Step 2: Prepare a charcoal grill until coals are covered with gray ash or heat a gas grill to medium-hot, about 400 degrees. Place beef on grill. Cover and cook until deeply browned, about 10 minutes. Flip meat to brown the other side, 5-10 more minutes. Let cool on a cutting board until you can handle it. Cut into 1 ½ inch pieces. (For alternative cooking methods, see note.)
Step 3: Cut 2 cored red bell peppers into ¼-inch wide strips about 2 inches long. Heat a heavy 6-quart saucepan or Dutch oven over medium-low heat until a drop of water sizzles on contact. Add 3 tablespoons of the bacon fat or oil and onions. Cook, stirring, until onions are lightly browned, about 10 minutes. Add red pepper pieces and sauté 5 minutes. Stir in 3 cloves of minced garlic and cook for 1 minute. Remove with a slotted spoon to a bowl.
Step 4: Add another 1 tablespoon of fat to the Dutch oven. Add beef cubes and any accumulated juices to the pot. Cook and stir for about 5 minutes.
Step 5: Sprinkle ¼ cup sweet Hungarian paprika and 1 1/2 teaspoons sweet or hot smoked paprika and ¼ teaspoon cayenne over beef. Add onion mixture, 2 1/2 cups broth, ½ cup beer, 2 tablespoons tomato paste and 1 teaspoon salt. Heat to a simmer. Reduce heat to very low. Cover pan tightly and simmer over very low heat until beef is fork-tender, 2 to 2 ½ hours. Refrigerate covered up to 3 days.
Step 6: Reheat mixture if necessary. Add 8 ounces frozen or two drained 15-ounce cans black-eyed peas. Simmer uncovered, stirring often to reduce pan juices slightly, about 30 minutes. Taste and adjust seasonings.
Step 7: Sprinkle with parsley. Serve with noodles.
Paprika and Red Pepper Pasta Casserole
Prep 25 minutes
Cook 1 ¼ hours
Makes 8 servings
- 3 tablespoons vegetable oil
- 1 medium (8 ounces) onion, chopped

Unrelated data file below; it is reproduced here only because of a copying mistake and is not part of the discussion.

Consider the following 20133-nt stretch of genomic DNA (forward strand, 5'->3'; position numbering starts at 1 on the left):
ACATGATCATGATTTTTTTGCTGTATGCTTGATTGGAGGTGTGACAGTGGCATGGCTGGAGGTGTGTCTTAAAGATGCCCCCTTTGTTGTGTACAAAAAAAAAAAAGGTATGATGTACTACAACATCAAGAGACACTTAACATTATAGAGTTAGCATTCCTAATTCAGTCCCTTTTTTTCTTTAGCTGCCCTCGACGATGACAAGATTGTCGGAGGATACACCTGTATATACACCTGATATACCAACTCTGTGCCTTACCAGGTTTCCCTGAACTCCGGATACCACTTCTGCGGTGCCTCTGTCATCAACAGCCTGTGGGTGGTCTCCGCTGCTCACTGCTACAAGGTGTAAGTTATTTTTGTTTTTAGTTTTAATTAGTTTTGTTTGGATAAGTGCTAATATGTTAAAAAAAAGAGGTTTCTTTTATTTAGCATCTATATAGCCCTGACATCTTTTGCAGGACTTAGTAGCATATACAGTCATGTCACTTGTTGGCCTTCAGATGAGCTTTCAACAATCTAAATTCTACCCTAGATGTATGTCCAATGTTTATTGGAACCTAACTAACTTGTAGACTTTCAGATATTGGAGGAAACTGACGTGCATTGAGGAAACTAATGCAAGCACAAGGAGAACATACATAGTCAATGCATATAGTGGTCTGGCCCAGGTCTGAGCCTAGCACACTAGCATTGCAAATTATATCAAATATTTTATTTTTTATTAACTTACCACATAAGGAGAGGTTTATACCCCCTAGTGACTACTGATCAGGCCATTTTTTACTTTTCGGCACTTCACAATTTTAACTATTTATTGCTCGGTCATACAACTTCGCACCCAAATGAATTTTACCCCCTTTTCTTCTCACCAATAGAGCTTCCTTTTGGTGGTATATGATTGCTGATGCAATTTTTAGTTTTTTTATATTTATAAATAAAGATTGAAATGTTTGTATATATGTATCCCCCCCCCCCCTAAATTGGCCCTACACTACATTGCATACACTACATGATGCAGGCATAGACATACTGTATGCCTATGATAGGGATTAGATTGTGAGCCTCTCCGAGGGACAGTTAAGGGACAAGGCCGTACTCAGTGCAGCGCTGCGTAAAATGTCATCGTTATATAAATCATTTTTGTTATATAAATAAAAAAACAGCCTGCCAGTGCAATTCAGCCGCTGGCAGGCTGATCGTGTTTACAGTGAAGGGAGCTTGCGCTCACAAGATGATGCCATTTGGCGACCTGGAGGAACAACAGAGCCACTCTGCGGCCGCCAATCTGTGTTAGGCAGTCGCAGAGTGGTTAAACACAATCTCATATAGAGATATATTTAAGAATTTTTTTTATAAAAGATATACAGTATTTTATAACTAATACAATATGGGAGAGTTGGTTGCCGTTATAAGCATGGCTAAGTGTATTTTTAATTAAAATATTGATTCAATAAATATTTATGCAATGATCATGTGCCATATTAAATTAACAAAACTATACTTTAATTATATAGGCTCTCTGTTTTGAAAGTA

- 1 small bulb fresh fennel (8 ounces), thinly sliced, then chopped
- 2 red bell peppers (total 12 ounces), cored, seeded, chopped
- 3 cloves garlic, finely chopped
- ¼ cup (1 ounce) sweet Hungarian paprika
- 1 ½ teaspoons sweet or hot smoked paprika
- ¼ teaspoon cayenne pepper, optional
- 1 can (14-15 ounces): crushed tomatoes
- 1 can (14-15 ounces) fire-roasted diced tomatoes
- ½ cup pilsner style beer
- ¼ ounce dried mushrooms, such as sliced porcini, about ¼ cup loosely packed
- 2 cups water
- 1 box (16 ounces) rigatoni pasta
- ¼ cup chopped fresh parsley
- ½ cup panko breadcrumbs
- 2 cups (8 ounces) shredded mozzarella
Step 1: Heat a large saucepan over medium heat until hot. Add 3 tablespoons oil, 1 medium chopped onion and 1 small bulb of sliced fennel. Saute until onion is tender, about 10 minutes.
Step 2: Stir in 2 chopped bell peppers and saute 5 minutes. Stir in 3 cloves of finely chopped garlic and cook for 1 minute.
Step 3: Stir in ¼ cup sweet Hungarian paprika and 1 ½ teaspoons sweet or hot smoked paprika, ¼ teaspoon cayenne, then tomatoes with their juices, ½ cup beer, ¼ ounce dried mushrooms, 2 cups water and 1 teaspoon salt. Simmer uncovered, stirring often, 20-30 minutes. Season to taste with salt. Sauce can be made up to 2 days in advance and refrigerated. Use warm.
Step 4: Heat oven to 350F. Oil a 13-by-9-inch baking dish. Heat a large kettle of salted water to a boil. Cook 16 ounces rigatoni until al dente, about 10 minutes. Drain pasta.
Step 5: Put warm pasta into the prepared dish. Top with the warm sauce and half of the 2 tablespoons parsley. Stir to distribute sauce evenly. Bake until piping hot, about 30 minutes. Meanwhile, mix ½ cup breadcrumbs and 2 more tablespoons parsley. Sprinkle crumb mixture and 2 cups cheese over the pasta and bake until golden, about 10 minutes.